In the era of uncertainty and growing concerns over the impacts of climate change, this event aims to explore how national and subnational bodies can respond to growing irregular risks such as disruptions in food, water, and energy supplies or rising sea levels. As these issues can be major amplifying factors in conflict and challenge security and stability, this event will discuss how we can strengthen our resilience vis-à-vis climate change.
This event is the second of a series of debates on resilience, which aims to develop, foster and promote building resilience into systems, policies and approaches that enables states and societies to withstand, adapt, recover and respond to shocks and crises. It is part of Friends of Europe’s Peace, Security and Defence Programme, supported by the United States European Command (EUCOM). Our work is firmly anchored in our expertise in a range of fields, including energy and climate change, geopolitics, international development, migration and health. We seek a holistic approach to European, transatlantic and global security policies. Security considerations are, in turn, mainstreamed into these areas of expertise, enriching the debate by encouraging experts to think outside their comfort zones.
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Welcome lunch and registration of participants
Building resilient states and communities is climbing up the international security and development agendas. The new European Consensus on Development as well as the EU’s Global Strategy have put resilience at the core of their policy and actions, emphasising the need for states and communities to build up their ability to withstand, recover and respond to a multiplicity of shocks and stresses. Particularly important is the need to adapt to spiralling environmental pressures, from disruptions in food, water, and energy supplies to increases in damage from extreme weather and sea level rise, issues that can be major amplifying factors in conflict and threats to security and stability. Although climate action has been a priority for many years, the international community has struggled to create a concrete, effective and large-scale blueprint for mitigating the threats and challenges posed by extreme-weather events. It is important to include a wider range of actors, including military and security organisations whose ability to analyse and deal with risks rather than certainties makes them uniquely well-equipped to tackle environment-related security challenges. Responding to climate risks will require effective prevention and risk assessment coordination between EU, national, and subnational bodies to create more space for innovation and action to build climate resilience.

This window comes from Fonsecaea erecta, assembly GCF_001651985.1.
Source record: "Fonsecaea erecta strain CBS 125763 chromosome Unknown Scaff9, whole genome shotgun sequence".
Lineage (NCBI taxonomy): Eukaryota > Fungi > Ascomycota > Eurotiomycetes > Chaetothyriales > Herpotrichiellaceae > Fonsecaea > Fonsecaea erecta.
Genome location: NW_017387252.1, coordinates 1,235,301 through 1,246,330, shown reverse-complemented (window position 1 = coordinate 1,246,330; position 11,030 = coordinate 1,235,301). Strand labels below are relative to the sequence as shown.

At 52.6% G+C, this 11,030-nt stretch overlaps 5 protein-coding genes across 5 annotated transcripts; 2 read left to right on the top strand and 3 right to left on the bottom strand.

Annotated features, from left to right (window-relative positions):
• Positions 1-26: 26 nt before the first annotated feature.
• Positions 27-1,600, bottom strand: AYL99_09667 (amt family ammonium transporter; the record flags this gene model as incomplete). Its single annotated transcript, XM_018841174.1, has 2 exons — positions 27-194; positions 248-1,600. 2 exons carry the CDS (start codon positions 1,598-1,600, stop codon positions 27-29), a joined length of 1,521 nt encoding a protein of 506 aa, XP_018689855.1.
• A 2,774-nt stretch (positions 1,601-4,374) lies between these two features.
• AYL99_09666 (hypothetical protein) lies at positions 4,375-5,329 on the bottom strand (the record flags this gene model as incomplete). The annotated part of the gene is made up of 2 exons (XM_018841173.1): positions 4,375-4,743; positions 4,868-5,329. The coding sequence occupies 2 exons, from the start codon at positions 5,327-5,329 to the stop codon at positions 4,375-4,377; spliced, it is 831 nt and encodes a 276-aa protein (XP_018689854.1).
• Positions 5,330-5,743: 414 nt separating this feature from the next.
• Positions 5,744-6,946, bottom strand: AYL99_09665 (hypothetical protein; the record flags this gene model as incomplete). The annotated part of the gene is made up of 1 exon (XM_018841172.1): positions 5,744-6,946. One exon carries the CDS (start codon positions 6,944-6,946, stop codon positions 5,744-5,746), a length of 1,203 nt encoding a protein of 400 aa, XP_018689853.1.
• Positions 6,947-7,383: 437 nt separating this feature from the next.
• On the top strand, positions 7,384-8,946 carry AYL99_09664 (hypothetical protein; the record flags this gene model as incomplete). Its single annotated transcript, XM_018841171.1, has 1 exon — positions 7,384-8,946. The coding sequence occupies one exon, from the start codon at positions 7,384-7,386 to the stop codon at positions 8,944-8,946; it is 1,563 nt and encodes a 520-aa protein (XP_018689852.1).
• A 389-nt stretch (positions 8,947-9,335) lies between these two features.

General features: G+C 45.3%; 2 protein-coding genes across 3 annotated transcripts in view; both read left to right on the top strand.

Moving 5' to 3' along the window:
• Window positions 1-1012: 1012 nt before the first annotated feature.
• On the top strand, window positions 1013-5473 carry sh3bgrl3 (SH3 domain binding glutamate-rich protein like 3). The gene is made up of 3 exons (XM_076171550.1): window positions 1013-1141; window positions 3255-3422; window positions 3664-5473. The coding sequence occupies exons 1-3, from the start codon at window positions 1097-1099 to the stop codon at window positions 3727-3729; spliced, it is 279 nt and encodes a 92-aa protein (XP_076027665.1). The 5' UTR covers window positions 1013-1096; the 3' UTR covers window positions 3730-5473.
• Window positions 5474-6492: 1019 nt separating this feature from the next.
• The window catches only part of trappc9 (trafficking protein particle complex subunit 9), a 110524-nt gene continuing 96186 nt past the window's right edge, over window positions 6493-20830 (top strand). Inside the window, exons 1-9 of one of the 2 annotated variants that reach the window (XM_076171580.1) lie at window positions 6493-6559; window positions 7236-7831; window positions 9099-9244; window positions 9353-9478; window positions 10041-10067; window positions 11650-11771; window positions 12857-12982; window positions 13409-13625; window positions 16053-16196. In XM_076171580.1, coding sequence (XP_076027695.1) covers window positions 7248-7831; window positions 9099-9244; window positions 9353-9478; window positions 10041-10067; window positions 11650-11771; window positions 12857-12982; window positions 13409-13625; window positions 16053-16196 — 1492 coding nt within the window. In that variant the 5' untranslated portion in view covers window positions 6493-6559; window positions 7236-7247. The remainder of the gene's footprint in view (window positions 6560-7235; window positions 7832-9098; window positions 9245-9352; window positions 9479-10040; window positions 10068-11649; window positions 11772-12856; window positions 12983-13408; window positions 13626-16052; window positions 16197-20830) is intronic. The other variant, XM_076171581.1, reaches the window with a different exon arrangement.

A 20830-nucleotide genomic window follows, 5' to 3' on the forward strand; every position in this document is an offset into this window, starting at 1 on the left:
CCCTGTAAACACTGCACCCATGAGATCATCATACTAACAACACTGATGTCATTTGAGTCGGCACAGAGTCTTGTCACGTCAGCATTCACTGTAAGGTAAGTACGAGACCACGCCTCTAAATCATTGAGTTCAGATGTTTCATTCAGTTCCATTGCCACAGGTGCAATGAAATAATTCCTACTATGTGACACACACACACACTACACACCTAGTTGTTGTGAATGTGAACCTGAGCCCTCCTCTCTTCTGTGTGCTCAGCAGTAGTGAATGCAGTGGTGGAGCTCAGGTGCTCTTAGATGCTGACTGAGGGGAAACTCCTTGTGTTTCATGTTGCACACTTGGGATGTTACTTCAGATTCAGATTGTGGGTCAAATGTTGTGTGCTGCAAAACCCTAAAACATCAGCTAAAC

- How can public policy and risk management be better used by institutions to foster coherence and resilience in climate change adaptation and disaster risk reduction?
- What role is there for cities, civil society and business leaders to contribute to climate resilience? How can this relationship be encouraged at the institutional level?
- Can we successfully integrate climate action into local governance and its planning, policies and projects to respond to the challenges posed by climate change?
Oli Brown, Senior Programme Coordinator for Disasters and Conflicts at the UN Environment Programme (UNEP)
Tessa Kelly, Climate Change Coordinator at the International Federation of Red Cross and Red Crescent Societies (IFRC)
Sébastien Maire, Chief Resilience Officer of Paris
Michael Ruehle, Head of Energy Security at the NATO Emerging Security Challenges Division
Dharmendra Kanani, Director of Strategy at Friends of Europe
Mikaela d’Angelo, Programme Manager
Tel.: +32 2 893 98 20